In the United States, September celebrates National Ovarian Cancer Awareness Month. Never heard of it? I’m not surprised. With only fifteen percent of women diagnosed with stage one of ovarian cancer, it’s obvious that not only do most women not know the dangers of it, but also they don’t know how to protect themselves from it.
While women who are over the age of forty or in post-menopause, are more at risk, ovarian cancer has developed in young women in their twenties. It is a disease that has affected all types of women on a global scale, and it’s time we knew the facts. So here are five tips that every woman should take to prevent ovarian cancer.
1. Keep a Healthy Weight – Women who are considered obese, with a BMI over 30, are more at risk for ovarian cancer and many other life-threatening diseases. By leading an active, healthy lifestyle, you can reduce your risk for this disease. If you currently don’t know what your BMI is, check out the National Heart, Lung, and Blood Institute’s easy BMI calculator.
2. Eat Foods High in Vitamins A, D & E and Omega-3 Fatty Acids – Aim for fresh veggies, nuts, beans, fish and eggs in your daily diet. There are plenty of recipes out there full of these amazing nutrients. By sticking to a healthy diet rich in vitamins and good fats, you can keep your waistline trim and reduce your risk for both ovarian cancer and other conditions like heart disease.
3. Reduce Your Risk with Oral Contraceptives – The Ovarian Cancer Research Fund Alliance reports that the use of oral contraceptives reduces a woman’s risk for ovarian cancer. Additionally, the longer she takes oral contraceptives, the lower her risk becomes. On average, the using oral contraceptives for five or more years can reduce your risk of ovarian cancer by fifty percent!
4. Avoid Using Talcum Powder and Other Potentially Harmful Chemicals near Your Vagina – Studies and recent talcum powder verdicts have found a correlation between talcum powder use and ovarian cancer. While the exact connection is unknown, wouldn’t you feel safer removing a doubted personal hygiene product from your daily routine? Reduce your risk and keep your body healthy by avoiding talc-based baby powder, dyes, and fragrances in the cleansers and moisturizers that you use near your genitals.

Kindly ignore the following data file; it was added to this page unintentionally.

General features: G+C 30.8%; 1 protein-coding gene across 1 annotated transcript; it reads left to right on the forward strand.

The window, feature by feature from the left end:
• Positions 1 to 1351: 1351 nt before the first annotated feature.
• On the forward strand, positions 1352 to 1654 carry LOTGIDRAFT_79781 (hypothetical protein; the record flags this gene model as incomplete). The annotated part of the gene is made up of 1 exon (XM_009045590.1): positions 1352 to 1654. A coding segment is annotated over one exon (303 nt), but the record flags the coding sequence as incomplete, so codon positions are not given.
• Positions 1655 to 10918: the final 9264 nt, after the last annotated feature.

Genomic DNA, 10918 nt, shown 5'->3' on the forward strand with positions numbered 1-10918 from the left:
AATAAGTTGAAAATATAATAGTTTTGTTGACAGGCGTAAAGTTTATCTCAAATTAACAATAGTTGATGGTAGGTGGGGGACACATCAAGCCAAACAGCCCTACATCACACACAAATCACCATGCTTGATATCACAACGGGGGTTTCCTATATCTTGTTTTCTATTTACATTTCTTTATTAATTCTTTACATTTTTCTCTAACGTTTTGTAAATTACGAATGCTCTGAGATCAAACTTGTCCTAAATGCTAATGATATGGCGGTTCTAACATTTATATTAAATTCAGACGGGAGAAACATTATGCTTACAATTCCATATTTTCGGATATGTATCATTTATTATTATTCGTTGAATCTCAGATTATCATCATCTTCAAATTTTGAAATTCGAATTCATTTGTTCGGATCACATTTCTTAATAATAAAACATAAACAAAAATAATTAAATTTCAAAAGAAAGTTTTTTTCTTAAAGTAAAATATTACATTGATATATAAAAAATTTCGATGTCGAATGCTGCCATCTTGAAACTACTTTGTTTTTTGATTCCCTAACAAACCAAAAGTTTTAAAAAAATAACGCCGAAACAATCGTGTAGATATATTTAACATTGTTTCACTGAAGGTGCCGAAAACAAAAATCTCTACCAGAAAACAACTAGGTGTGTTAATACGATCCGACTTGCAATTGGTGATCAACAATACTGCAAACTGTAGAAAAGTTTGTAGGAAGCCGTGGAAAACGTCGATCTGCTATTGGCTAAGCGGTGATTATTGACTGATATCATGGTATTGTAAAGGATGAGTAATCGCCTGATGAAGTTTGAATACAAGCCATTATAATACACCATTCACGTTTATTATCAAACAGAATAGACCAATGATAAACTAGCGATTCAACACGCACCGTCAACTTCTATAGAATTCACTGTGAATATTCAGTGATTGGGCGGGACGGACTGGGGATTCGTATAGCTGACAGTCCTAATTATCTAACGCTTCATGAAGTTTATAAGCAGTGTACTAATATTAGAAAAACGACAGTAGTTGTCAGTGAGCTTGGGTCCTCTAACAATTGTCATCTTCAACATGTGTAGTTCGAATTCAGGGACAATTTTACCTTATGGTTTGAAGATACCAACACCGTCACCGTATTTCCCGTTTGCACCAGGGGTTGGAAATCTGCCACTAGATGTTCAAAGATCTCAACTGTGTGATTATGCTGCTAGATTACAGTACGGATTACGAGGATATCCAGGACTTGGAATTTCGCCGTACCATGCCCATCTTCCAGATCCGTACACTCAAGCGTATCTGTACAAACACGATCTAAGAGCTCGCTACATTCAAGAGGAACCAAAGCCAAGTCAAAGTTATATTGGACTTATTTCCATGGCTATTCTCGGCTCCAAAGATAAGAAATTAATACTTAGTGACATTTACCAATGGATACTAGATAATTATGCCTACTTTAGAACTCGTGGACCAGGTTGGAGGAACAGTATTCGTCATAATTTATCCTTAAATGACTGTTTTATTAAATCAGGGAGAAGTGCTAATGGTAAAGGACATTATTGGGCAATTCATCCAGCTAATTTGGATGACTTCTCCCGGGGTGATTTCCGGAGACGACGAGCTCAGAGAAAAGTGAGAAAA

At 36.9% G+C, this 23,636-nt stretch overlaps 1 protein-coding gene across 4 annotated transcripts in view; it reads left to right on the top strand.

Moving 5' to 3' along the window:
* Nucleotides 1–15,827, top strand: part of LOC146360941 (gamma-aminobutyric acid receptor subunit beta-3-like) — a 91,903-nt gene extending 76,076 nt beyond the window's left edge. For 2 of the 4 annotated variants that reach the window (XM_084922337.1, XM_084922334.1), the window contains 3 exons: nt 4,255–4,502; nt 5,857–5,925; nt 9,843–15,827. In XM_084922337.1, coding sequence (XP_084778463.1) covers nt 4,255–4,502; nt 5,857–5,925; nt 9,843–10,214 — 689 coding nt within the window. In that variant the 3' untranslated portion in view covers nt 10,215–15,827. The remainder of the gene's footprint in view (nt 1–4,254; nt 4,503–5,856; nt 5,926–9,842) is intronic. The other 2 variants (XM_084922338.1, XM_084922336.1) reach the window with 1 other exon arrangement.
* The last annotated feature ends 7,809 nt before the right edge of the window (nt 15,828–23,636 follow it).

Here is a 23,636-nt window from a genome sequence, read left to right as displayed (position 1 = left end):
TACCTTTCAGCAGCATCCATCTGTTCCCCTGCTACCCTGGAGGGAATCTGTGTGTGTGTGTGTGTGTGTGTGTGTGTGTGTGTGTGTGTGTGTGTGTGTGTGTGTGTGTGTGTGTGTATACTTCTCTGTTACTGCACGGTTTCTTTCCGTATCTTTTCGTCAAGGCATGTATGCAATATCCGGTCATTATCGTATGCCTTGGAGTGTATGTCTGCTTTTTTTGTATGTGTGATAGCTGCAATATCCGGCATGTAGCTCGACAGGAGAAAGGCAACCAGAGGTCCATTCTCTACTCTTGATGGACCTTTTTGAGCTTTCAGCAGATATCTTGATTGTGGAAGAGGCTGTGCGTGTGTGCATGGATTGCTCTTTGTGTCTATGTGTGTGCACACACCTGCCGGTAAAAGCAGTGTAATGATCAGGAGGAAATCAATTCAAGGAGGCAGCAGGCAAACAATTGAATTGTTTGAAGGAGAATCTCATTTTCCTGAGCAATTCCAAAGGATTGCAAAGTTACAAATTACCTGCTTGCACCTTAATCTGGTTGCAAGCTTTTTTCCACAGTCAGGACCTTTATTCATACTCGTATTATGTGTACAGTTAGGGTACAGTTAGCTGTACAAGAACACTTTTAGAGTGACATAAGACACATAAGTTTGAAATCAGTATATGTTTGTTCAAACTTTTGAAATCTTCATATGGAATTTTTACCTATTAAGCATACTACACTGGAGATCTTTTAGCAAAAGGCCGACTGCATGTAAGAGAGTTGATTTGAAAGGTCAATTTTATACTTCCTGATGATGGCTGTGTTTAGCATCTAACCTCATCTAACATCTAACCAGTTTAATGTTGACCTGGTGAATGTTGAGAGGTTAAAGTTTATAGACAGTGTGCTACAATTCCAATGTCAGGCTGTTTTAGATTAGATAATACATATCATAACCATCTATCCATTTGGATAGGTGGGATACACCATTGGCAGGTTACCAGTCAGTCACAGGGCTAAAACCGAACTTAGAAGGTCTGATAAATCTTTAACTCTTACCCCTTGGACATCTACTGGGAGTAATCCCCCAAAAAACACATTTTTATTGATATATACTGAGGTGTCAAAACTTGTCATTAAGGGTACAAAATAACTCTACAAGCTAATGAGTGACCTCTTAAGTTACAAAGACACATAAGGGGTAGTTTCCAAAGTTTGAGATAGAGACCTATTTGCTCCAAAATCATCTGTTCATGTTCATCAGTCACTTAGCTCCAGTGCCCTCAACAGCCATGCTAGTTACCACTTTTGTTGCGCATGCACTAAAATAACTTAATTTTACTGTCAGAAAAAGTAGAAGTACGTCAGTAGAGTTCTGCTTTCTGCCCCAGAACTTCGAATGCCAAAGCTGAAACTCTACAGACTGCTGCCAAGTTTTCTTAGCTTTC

5. Talk to Your Doctor – Women with past experiences of colorectal or breast cancer OR who have a family history of breast cancer or ovarian cancer are much more likely to develop ovarian cancer themselves. Inform your doctor of this history, and watch out for changes in your body. Common symptoms of ovarian cancer include bloating, pelvic, abdominal, or stomach pain, feeling the need to urinate more frequently, fatigue, constipation, and menstrual changes.
These symptoms are easily mistaken for typical experiences during a woman’s period, but knowing your body well and relaying any unusual changes in your cycle to your doctor will help make a quicker diagnosis possible if your body does develop ovarian cancer.
It causes 14,000 deaths per year in the United States and ranks fifth in cancer deaths among women. It is the time that those statistics change. We need to keep our mothers, daughters, sisters, and friends safe from the dangers of ovarian cancer by spreading knowledge and awareness. This September, share this information with your female loved ones and help make a difference one woman at a time!
For more information on ways that you can donate to the cause, visit Hope for Heather’s website, a local charity in Central New York, or find a local group in your community to contribute your time, money and love to!